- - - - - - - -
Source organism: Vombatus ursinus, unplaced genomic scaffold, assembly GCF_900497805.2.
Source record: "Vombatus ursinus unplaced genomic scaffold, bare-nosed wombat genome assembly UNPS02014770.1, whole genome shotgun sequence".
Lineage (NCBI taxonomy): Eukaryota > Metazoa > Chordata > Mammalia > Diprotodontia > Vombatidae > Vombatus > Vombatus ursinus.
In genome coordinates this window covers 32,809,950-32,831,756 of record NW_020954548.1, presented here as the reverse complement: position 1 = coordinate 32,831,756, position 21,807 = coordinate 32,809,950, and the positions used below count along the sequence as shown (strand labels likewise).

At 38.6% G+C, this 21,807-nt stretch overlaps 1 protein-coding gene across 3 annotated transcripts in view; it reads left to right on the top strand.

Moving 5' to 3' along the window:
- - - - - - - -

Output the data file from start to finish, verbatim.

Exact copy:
Source organism: Vombatus ursinus, unplaced genomic scaffold, assembly GCF_900497805.2.
Source record: "Vombatus ursinus unplaced genomic scaffold, bare-nosed wombat genome assembly UNPS02014770.1, whole genome shotgun sequence".
Lineage (NCBI taxonomy): Eukaryota > Metazoa > Chordata > Mammalia > Diprotodontia > Vombatidae > Vombatus > Vombatus ursinus.
In genome coordinates this window covers 32,809,950-32,831,756 of record NW_020954548.1, presented here as the reverse complement: position 1 = coordinate 32,831,756, position 21,807 = coordinate 32,809,950, and the positions used below count along the sequence as shown (strand labels likewise).

At 38.6% G+C, this 21,807-nt stretch overlaps 1 protein-coding gene across 3 annotated transcripts in view; it reads left to right on the top strand.

Moving 5' to 3' along the window: